It’s now two weeks since I shook-swarmed my bees. Doing either an annual shook-swarm or the Bailey comb exchange is compulsory for all hives kept at the Ealing Association apiary, to help prevent disease.
I think some new beekeepers are nervous of doing shook-swarms, and I was too until it went really well this year. The bees took me destroying all their brood and shaking them into a completely new home very well considering and have got on with building up the colony again brilliantly. Two weeks on, they have drawn out nearly seven frames.
Here is one of the frames, with lots of pollen and nectar stores and some capped honey towards the top. They nibbled clean a whole slab of pollen substitute this week, plus I could see bees bringing all sorts of colour pollen back in their baskets, from pale butter yellow to green to golden orange.
We saw the queen making her way round the hive, marked with last year’s colour, a smart navy blue. She is laying well, we have some capped worker larvae now and in a little over a week’s time a new generation will emerge to help the older bees out. If they continue expanding at this rate the brood box will be full up within a couple of weeks!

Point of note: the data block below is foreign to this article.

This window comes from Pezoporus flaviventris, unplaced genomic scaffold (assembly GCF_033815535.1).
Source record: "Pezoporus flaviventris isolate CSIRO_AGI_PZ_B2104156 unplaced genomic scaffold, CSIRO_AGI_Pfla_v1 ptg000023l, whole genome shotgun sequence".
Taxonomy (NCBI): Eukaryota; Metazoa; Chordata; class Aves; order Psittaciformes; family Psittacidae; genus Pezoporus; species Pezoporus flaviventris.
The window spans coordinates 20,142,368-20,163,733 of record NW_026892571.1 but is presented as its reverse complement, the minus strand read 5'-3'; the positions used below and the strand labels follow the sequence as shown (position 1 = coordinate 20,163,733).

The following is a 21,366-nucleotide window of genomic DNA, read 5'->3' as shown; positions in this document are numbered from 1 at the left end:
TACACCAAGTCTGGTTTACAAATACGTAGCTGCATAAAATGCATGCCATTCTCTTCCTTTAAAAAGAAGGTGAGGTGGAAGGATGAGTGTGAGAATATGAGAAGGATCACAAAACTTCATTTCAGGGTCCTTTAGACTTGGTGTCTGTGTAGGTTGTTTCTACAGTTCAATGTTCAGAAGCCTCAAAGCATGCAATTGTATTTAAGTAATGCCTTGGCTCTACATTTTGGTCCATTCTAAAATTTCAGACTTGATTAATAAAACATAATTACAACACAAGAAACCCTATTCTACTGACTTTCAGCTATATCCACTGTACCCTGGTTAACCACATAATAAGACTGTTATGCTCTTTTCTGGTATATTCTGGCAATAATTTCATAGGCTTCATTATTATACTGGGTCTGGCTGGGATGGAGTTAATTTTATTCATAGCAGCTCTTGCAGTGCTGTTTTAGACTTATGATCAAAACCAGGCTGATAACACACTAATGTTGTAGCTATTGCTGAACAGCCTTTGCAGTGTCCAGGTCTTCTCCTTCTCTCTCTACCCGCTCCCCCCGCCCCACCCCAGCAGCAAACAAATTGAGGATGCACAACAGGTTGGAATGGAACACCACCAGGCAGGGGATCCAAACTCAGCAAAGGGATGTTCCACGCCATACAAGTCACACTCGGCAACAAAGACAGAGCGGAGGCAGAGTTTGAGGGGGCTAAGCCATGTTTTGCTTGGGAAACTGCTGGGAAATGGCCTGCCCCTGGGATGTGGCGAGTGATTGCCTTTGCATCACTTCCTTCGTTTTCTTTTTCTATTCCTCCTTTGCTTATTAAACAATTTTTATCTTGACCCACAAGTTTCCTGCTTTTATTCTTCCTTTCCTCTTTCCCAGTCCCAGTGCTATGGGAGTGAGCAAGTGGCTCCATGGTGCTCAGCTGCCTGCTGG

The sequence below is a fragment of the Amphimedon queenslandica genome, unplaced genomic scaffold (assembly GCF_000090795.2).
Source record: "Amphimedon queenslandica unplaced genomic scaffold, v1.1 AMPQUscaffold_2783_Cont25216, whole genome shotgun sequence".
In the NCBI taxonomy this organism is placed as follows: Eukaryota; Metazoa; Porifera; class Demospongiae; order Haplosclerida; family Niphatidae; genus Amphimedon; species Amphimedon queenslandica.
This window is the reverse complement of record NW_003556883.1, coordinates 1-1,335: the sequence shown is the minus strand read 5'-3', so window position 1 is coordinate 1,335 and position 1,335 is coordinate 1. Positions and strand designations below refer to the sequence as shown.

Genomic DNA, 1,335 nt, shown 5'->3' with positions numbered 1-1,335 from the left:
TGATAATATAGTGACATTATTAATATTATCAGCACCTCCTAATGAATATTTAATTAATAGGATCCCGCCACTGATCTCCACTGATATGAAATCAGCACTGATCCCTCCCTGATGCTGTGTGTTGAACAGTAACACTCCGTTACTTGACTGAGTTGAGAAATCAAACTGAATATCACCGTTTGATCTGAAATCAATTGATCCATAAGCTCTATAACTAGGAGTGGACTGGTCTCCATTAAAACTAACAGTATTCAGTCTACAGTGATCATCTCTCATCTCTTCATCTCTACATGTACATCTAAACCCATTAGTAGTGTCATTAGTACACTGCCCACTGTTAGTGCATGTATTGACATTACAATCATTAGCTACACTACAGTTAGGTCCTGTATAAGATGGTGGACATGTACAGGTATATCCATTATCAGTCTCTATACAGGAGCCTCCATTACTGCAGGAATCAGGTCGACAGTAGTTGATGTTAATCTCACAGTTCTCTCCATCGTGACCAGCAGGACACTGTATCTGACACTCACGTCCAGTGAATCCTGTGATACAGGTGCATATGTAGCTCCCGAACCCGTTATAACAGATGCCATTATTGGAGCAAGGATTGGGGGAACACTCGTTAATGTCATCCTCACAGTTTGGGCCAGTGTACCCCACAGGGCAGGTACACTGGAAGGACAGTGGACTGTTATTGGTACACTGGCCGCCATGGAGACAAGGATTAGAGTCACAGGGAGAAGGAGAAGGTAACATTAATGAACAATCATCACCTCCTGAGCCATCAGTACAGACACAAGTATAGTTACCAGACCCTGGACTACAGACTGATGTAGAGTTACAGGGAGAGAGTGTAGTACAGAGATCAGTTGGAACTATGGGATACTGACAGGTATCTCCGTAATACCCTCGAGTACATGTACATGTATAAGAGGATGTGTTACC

Pat, one of the very nice members of the Ealing association, showed some of us one of his colonies. Pat is very jolly and has a way of explaining things and answering questions clearly without making you feel stupid, which is very nice when you’re a beginner and still learning. His colony are also doing well after being shook-swarmed.
Pat told us that although the Bailey comb exchange method (see the National Bee Unit’s Replacing Comb (pdf) factsheet for an explanation of this) of gradually swopping old frames for new without destroying any brood may be gentler, in his opinion it is not nearly as effective at preventing disease, especially varroa, as mites are able to travel up and find more brood to feed on. So I’m glad I did the shook-swarm.
Great blog! I’ll share this with my beekeeping friends here in New York.
I enjoyed reading about your bees too and have subscribed to your blog via WordPress, it’s great to learn about the different challenges beekeepers face in other parts of the world.